9 AM, Saturday, June 19, 2021
As the Little River Band once sang, “time for a cool change.” That change is coming, but it won’t last long.
Today is likely to be another hot day (but not record hot) with a considerable amount of clouds around and some locations getting an afternoon thunderstorm. Sunday will be warm at first, but the cold front may move into southeastern Wyoming and northern Colorado before evening, and then south through eastern Colorado during the evening. There may be a few thunderstorms around during the afternoon, and then a period of low clouds and some areas of drizzle or light rain Sunday night or early Monday. Monday’s high temperatures in the lower elevation may struggle to reach 75. But drier and hotter weather should be back by midweek.
The solstice occurs Sunday, June 20th, at 9:32 PM MDT. That will be just in time for the start of our 36-hour cool spell.
Western Colorado, where the drought persists, will not see much cooler weather or rain from this cold front.
6:10 AM MDT, Wednesday, June 16, 2021
The heat wave will continue across the Front Range today and tomorrow. There will probably be some clouds that briefly interrupt the temperature rise, but high temperatures in the low elevations are still likely to be upper 90s to around 100. The record highs today and tomorrow in Denver are 96 and 98, and in Boulder they are 94 and 98.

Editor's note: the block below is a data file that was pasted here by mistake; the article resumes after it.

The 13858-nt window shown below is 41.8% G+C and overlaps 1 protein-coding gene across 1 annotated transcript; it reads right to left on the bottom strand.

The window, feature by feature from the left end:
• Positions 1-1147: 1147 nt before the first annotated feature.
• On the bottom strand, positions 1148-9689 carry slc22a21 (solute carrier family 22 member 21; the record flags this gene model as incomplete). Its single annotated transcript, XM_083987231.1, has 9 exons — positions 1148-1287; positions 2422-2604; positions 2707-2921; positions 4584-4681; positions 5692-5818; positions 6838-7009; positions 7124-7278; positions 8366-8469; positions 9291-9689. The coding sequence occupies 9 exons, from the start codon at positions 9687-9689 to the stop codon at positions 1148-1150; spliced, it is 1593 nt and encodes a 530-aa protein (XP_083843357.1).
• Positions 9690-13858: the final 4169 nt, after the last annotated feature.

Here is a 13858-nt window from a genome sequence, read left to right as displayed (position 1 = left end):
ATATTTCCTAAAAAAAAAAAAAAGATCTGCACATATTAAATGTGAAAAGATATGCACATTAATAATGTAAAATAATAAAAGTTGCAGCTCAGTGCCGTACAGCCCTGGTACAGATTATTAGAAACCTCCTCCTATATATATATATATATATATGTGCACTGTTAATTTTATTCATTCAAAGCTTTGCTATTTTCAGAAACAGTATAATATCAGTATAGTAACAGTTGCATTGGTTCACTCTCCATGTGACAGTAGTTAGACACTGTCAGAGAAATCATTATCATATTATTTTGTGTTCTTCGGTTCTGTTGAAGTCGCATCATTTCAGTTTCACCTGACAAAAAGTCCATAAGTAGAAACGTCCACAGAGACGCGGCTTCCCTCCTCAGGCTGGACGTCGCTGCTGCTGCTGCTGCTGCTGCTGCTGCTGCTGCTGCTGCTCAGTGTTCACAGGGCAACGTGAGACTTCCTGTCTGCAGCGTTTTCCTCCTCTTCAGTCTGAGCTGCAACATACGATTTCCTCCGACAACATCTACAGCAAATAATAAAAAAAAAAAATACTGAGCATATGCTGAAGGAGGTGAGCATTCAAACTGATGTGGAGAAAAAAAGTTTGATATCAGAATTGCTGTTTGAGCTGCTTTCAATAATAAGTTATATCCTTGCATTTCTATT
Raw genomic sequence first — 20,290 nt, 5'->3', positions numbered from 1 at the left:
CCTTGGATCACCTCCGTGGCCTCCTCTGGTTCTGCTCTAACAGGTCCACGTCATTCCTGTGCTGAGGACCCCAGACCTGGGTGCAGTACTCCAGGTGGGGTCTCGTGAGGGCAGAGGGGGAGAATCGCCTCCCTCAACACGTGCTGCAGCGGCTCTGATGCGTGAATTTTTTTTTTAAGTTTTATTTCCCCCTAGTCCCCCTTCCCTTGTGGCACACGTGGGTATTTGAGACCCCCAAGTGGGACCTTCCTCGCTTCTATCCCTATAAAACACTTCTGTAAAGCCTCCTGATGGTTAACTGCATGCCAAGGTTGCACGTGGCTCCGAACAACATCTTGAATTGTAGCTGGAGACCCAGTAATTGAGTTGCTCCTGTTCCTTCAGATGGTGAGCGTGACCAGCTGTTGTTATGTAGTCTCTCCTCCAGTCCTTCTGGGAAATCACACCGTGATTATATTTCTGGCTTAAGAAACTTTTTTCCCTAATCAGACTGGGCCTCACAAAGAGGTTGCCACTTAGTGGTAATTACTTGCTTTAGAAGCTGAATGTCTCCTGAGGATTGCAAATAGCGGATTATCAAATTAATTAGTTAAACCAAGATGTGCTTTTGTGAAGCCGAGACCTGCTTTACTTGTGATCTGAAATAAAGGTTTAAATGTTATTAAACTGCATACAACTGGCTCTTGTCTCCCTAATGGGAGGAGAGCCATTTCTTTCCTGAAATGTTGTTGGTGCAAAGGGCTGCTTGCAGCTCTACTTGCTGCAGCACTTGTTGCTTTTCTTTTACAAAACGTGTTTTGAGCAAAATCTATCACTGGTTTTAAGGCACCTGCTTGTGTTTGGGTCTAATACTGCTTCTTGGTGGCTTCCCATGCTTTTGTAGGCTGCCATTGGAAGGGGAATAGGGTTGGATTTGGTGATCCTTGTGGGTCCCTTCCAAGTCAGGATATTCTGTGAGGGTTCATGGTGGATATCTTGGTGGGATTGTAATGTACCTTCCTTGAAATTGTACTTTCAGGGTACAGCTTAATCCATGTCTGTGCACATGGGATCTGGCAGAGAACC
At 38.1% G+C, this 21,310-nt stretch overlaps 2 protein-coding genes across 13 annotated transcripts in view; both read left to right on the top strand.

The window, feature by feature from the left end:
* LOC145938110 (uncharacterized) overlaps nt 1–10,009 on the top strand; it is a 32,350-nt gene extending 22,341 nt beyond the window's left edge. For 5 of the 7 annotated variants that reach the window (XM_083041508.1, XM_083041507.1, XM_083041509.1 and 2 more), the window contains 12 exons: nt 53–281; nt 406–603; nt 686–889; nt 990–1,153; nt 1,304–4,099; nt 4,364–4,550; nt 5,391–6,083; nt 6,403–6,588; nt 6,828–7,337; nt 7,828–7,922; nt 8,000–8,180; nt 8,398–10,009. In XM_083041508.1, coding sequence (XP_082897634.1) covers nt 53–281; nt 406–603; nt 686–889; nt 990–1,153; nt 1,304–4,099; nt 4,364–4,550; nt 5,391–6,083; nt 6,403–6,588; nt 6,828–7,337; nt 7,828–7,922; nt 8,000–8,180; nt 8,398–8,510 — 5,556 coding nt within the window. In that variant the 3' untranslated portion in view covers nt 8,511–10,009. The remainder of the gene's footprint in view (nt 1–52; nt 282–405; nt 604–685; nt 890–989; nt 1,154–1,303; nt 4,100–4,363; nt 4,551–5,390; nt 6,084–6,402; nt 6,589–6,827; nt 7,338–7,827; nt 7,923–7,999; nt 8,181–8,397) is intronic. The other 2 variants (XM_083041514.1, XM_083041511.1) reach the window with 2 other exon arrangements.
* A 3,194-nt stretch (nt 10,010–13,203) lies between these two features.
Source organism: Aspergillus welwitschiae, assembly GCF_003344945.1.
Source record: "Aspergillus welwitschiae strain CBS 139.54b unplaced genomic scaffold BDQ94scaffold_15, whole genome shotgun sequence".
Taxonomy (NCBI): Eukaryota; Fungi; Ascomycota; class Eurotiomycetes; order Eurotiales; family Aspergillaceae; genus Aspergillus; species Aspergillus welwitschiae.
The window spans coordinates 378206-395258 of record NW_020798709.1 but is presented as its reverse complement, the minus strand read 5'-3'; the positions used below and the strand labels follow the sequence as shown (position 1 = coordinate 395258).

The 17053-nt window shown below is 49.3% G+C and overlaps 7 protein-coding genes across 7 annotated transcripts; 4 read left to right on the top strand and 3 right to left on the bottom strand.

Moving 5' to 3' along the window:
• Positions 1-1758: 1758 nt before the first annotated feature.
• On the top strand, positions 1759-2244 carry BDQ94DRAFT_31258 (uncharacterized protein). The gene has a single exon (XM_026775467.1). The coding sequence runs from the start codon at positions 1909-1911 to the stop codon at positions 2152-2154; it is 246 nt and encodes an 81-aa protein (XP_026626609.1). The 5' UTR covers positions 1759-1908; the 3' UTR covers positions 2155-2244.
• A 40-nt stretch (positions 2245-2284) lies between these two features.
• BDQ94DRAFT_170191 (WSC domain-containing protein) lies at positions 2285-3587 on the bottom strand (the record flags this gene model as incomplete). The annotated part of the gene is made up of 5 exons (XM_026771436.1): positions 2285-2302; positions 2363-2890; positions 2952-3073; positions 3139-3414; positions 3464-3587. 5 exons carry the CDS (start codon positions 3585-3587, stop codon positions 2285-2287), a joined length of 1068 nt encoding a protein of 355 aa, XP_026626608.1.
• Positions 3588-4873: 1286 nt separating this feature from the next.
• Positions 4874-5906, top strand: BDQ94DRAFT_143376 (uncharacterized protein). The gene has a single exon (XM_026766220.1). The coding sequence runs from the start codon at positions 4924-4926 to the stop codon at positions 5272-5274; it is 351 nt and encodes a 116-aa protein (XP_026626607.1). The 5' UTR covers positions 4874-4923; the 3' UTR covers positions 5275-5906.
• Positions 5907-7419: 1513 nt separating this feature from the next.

Less hot weather (but still quite warm) is coming up this weekend with a small chance for afternoon thunderstorms. It looks like there will be a real cold front late Sunday, so Monday might actually be noticeably cooler. But at this point it appears that very warm or hot weather will return after Monday.
1:15 PM MDT, Thursday June 10, 2021
A cold front tonight will make Friday cooler, but still warm. No rain is expected. And then we are in for a stretch of generally hot and dry weather. Look for around 90 in the lower elevations this weekend, and well into the 90s by early next week.
It is not unusual for late June and early July to bring a prolonged period of hot, dry weather, but it seemed to kick in a bit earlier that average this year. This is particularly bad news west of the continental divide where they did not benefit from a wet May like eastern Colorado did. And remember that some of the Front Range water comes from the West Slope. As you go west down the Colorado River, snowmelt contribution to Lake Powell (Utah) is forecast to be only 25% of average this snowmelt season.
Enjoy the weekend, and bring your sunscreen along when you go out.